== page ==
Chapter 2

How to create UX personas: 9 steps to building personas

In this chapter we’ll explore how UX designers can create user personas in nine steps. From conducting user research to persona mapping to conducting and distributing your personas to ensure they remain effective.

Illustration of rows of cubes lined up with a sphere in front

User personas are a necessary user research step in order to deliver empathetic, inclusive, usable products. However, uncovering the process of how to create user personas is a challenging one. This chapter will break down how you can build user personas to hit your product-led growth goals and avoid user assumptions along the way.

We’re not our users, even if we’re adjacent to them.

Ash Oliver, UX Designer & Design Advocate at Maze

Ash Oliver, UX Designer & Design Advocate at Maze

Put time on your calendar for user personas

Before we even begin on this path to creating useful user personas, UX designers and user researchers need to know that in order to create personas, you need to create time first.

Book some time in your calendars. You can conduct the process we’re about to share in a sprint, over the space of a week or two, or it can be something more gradual that you develop over time—over the course of a quarter, for example.

Consider your other business needs, and how you can (or already do) collect information from your target audience. Do you need to recruit research participants, or do you already have access to a user research group to help with this stage? The answer to this will help determine a realistic project timeline.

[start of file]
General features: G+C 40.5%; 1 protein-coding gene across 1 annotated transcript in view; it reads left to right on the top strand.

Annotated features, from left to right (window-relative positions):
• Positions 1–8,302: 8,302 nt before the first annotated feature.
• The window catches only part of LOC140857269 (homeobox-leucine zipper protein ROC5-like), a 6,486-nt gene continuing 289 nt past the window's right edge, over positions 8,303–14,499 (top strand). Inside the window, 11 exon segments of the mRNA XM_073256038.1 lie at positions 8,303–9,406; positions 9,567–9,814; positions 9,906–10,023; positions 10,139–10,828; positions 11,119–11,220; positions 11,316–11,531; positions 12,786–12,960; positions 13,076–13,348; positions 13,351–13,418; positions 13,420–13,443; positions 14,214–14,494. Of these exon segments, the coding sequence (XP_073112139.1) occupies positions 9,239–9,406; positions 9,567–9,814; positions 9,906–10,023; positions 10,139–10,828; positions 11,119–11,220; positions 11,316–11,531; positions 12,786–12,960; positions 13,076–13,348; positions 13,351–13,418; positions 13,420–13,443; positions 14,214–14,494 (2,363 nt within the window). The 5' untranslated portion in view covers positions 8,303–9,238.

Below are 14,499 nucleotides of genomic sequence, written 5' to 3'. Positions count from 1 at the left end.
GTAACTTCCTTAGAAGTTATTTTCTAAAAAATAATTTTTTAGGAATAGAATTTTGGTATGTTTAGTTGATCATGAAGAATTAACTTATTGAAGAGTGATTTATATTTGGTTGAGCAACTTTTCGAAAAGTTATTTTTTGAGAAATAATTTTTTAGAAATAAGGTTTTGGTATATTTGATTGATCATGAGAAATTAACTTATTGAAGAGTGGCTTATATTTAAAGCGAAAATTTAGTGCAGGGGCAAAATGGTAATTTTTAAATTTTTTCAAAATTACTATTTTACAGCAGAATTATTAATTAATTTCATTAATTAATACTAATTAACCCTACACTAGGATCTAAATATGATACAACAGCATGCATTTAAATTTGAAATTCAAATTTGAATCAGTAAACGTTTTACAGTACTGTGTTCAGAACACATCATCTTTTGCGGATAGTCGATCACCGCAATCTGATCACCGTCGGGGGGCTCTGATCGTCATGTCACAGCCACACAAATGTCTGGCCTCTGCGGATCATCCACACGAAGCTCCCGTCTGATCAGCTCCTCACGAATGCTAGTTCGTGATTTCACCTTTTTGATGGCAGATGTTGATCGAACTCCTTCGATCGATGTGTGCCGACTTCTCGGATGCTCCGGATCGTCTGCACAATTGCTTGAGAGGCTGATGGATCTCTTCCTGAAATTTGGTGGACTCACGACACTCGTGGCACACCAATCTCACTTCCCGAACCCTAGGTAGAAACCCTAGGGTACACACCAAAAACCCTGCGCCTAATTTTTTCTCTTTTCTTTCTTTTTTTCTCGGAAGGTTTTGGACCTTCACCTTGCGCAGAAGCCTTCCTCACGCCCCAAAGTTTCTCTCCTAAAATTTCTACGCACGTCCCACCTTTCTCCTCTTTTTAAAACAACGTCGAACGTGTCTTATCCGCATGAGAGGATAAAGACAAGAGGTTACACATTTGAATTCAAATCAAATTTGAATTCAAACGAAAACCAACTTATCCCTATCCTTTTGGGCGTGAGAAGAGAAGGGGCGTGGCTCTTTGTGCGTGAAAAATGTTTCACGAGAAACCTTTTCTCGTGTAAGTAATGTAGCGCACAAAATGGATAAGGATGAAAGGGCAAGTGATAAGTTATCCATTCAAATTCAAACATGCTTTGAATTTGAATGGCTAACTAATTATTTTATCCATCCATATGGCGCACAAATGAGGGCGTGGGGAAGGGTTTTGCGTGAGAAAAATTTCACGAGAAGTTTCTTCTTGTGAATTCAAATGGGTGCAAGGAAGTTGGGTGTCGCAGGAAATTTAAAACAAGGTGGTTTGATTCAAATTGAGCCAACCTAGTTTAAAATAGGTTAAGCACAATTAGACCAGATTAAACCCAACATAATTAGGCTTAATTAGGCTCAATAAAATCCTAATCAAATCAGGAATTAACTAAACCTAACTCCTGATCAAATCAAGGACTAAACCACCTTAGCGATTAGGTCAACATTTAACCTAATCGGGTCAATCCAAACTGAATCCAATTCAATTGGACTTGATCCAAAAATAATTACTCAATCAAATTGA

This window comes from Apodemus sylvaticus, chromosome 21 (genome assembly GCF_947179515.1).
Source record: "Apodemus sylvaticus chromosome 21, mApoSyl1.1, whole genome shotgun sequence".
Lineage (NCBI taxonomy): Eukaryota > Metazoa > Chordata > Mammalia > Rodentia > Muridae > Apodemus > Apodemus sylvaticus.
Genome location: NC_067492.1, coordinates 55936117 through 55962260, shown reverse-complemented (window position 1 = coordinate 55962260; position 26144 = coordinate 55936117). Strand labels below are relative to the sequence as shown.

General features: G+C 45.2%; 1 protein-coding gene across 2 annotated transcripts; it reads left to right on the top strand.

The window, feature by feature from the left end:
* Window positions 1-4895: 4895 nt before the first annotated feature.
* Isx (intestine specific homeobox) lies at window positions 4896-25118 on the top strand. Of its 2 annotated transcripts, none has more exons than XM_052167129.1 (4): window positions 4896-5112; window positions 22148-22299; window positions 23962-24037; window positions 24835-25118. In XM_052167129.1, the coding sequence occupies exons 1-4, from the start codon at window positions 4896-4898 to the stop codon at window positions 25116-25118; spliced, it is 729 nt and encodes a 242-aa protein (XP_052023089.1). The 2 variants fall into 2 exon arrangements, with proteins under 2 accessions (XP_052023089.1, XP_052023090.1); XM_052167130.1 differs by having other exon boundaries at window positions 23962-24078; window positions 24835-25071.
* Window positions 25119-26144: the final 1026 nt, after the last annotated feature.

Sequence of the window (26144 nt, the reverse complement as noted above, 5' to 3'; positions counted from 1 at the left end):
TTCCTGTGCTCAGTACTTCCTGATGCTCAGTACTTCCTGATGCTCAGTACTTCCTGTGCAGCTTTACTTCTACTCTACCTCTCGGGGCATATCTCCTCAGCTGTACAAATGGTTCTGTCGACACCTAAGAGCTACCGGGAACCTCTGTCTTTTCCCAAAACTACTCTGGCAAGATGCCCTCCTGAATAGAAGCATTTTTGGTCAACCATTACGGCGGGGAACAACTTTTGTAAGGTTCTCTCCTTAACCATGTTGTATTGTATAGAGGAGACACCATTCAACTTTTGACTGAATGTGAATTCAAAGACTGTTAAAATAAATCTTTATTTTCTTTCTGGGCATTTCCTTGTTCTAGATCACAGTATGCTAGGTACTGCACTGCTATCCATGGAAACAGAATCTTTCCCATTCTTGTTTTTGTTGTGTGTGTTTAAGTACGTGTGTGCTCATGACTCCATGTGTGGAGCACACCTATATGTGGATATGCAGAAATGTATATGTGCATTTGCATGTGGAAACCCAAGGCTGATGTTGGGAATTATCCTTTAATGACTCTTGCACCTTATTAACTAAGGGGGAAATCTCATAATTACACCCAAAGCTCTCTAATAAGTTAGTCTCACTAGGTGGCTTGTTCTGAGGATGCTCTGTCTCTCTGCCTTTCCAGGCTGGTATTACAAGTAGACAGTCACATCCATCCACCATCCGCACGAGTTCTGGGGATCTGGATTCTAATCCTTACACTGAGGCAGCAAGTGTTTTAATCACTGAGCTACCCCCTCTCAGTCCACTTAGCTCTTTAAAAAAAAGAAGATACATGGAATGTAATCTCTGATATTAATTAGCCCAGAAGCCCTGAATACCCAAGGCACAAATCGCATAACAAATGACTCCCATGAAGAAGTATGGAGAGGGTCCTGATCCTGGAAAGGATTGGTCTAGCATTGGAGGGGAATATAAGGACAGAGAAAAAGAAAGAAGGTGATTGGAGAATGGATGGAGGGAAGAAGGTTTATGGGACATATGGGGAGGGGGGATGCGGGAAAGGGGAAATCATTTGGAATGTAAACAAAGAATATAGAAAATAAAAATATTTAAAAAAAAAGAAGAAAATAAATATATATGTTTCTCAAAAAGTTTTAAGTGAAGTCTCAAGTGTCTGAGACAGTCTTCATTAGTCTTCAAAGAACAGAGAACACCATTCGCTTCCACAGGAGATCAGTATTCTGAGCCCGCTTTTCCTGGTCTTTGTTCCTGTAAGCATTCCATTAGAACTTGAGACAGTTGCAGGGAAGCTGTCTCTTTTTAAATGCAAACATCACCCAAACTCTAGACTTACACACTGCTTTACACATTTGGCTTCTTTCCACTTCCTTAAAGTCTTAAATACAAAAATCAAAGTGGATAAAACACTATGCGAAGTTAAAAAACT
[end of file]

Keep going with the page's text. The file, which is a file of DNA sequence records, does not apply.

Lastly, let internal stakeholders know that the process of building buyer personas is not something that will see a return on investment (ROI) immediately for your business, it will also take time to realize.

Once you’ve mapped out your project timeline—including room to reap the results of implementing this valuable UX tool—you can begin your persona-building process. This process is broken down into three parts:

1. Phase one: User research
This UX research phase includes identifying your research resources, curating the right questions, collecting and collating that information, then organizing it well.

2. Phase two: Persona mapping
Once you’ve collected and organized your data, you can start to build your user personas. This phase includes identifying how many personas you need, which ones are most important to the growth of your product, further segmentation opportunities beyond the obvious, and how you’re presenting these personas so they’re actionable research tools for your team.

3. Phase three: Persona distribution
Lastly, once you’ve got everything together, it’s time to put these personas out there! Building personas is not a one-time operation. Your personas are something that need to be continuously revisited, reiterated, and redistributed among your teams to ensure they’re still providing value.

That’s our overview. Now, let’s get into building these user personas.

1. Define your user research plan

First up, you’ll want to set the goals of your personas. What are your business problems right now, and how are user personas able to solve them? These goals will help keep you on track through every step that follows.

User persona goals will help determine the kind of information you need to collect and display.

You’ll probably want to take all your current data points and user research, and throw it out of the digital window. However, there’s no need to take such a strong approach—some of your data may be valid or recent enough to support this research phase.

Equip yourself with the data sets you need, or establish where you can find them, before you start to build your user personas. Doing the above should give you a good idea of the amount of personas you’ll need to do your product justice and encompass every type of user.

Lastly, identify where you’re able to conduct this research. What avenues do you have available? Now’s a good time to create a stellar user research plan.